Baroness Noakes: My Lords, the Minister referred to a code when he responded to my noble friend Lady O'Cathain. The code to which he is referring under the Fiscal Responsibility Bill is in fact the code for fiscal stability, which has been required ever since the 1998 Finance Act and did not stop the Government wrecking the economy of this country. The Minister then said that the Bill would make the Government answerable to Parliament. In what way will being answerable to Parliament under this Bill help to avoid the mess that we are now in?
Lord Davies of Oldham: I wonder whether the noble Baroness is broadening her geographical perspective in suggesting that the decisions taken by this Government wrecked the economies of the United States, Germany and all other advanced countries over this recent recession. It is quite clear that we have been facing a worldwide phenomenon of crisis in all the significant economies. What is interesting is that we approached this crisis with a lower level of debt than most other countries.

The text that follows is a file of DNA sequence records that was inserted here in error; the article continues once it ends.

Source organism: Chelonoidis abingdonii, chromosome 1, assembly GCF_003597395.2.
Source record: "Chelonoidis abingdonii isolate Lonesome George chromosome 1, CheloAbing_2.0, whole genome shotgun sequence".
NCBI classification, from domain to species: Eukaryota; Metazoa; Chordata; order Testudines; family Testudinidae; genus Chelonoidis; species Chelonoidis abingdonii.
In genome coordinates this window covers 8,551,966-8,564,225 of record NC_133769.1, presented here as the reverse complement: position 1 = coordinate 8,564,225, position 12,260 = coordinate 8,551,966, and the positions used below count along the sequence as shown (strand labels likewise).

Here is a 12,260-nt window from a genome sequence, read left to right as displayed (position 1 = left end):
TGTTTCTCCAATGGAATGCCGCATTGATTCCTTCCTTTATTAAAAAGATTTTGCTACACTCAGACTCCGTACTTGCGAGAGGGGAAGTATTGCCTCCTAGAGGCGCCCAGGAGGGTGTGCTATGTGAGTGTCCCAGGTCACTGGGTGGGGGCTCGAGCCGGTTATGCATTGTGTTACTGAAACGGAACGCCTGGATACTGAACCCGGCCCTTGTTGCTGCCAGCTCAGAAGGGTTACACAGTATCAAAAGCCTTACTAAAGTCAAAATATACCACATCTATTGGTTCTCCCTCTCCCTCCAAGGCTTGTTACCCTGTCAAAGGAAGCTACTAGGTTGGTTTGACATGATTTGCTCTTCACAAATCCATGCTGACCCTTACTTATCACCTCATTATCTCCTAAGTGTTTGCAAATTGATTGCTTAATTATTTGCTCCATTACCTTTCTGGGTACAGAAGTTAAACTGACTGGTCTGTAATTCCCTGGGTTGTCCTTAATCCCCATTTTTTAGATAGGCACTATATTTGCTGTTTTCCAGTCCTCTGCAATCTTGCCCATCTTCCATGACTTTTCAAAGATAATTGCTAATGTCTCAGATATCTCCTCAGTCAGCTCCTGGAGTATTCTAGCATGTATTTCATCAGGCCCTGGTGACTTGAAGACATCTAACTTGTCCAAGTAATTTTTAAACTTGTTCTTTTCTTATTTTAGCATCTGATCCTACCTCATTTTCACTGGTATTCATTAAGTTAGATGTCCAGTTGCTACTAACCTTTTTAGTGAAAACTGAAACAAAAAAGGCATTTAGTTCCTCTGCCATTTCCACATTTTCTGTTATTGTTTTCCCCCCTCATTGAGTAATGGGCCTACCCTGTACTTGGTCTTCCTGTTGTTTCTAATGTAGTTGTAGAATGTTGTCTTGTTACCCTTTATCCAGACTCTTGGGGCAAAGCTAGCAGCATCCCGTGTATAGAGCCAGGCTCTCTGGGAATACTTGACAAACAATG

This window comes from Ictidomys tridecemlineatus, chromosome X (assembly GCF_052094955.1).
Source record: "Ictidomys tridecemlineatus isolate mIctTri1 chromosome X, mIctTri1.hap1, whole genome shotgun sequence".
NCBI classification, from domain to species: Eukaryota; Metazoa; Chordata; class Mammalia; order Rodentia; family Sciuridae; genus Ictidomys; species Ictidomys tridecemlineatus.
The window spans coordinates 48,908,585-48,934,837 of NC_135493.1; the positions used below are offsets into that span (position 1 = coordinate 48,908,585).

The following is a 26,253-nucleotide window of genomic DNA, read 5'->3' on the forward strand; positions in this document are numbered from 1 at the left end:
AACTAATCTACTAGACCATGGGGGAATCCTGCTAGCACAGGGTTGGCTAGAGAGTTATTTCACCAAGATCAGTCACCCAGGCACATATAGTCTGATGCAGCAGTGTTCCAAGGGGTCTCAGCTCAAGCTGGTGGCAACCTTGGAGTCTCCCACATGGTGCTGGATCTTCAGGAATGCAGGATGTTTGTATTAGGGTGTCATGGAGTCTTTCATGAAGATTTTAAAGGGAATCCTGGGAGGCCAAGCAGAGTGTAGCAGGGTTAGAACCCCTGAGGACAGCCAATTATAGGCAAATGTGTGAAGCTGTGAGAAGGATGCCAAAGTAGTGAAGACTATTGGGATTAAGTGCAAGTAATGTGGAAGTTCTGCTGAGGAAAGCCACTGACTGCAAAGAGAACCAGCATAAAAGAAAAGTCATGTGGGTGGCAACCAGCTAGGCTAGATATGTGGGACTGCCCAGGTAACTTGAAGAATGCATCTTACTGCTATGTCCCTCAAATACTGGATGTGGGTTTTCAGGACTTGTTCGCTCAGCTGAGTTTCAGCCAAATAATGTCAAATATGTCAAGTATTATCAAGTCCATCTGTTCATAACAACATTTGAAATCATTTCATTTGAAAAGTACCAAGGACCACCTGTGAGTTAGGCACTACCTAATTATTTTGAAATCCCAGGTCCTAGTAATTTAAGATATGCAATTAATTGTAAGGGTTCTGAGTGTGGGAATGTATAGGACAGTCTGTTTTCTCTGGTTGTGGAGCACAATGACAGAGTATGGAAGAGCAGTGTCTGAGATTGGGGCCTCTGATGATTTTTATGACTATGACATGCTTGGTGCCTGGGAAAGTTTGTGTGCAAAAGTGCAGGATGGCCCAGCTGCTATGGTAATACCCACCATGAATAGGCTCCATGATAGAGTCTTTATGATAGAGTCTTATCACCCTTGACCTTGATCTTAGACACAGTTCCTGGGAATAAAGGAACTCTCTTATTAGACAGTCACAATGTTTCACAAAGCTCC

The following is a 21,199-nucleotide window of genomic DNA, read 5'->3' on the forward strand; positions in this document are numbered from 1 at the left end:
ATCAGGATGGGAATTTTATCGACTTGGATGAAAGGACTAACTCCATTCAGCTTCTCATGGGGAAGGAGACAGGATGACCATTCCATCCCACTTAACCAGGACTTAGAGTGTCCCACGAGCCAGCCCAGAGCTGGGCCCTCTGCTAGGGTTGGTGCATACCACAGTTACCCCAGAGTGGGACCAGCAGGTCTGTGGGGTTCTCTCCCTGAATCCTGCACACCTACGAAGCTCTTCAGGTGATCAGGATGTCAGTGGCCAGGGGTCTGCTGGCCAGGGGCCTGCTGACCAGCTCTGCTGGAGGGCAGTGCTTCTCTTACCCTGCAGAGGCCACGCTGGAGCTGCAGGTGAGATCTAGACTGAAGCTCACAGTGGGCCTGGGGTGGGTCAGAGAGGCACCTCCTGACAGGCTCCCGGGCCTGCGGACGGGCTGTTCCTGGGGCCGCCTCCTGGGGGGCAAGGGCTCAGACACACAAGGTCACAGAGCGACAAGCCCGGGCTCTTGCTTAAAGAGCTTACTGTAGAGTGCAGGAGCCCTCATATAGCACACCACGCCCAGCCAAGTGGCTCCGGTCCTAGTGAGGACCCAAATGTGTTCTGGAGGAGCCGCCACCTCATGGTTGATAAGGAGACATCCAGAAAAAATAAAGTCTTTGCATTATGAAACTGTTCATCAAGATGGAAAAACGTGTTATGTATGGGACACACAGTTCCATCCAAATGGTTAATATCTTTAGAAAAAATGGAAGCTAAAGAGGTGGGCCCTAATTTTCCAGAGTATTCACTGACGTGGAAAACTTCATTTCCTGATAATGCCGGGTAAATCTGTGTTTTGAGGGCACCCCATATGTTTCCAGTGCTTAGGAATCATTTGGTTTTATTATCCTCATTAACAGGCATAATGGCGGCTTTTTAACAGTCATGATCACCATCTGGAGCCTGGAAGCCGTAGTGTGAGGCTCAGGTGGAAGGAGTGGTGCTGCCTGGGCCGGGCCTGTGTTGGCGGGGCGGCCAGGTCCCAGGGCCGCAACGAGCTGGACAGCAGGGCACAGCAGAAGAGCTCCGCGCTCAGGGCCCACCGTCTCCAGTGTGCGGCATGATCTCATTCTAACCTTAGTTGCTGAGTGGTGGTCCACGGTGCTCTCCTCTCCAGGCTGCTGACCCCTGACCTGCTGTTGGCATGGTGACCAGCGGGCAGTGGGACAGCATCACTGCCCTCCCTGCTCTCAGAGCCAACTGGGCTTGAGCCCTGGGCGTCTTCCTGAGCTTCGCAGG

Lord Soley: Given the seriousness of this economic crisis and its impact on Britain, would it not be logical for the opposition parties to sign up to this legislation? It is straightforward and simple. It is a clear message and it ought to be important for anyone who aspires to government.
Lord Howe of Aberavon: Does the noble Lord not perceive that it would be insufficient to restrain only the Chancellor of the Exchequer? It would be essential as well to restrain the First Lord of the Treasury.
Lord Davies of Oldham: My Lords, the Bill refers to no individual Minister but to the responsibility of Her Majesty's Government and their answerability to Parliament. I am sure that the noble and learned Lord shares my view that that is an impeccable proposition.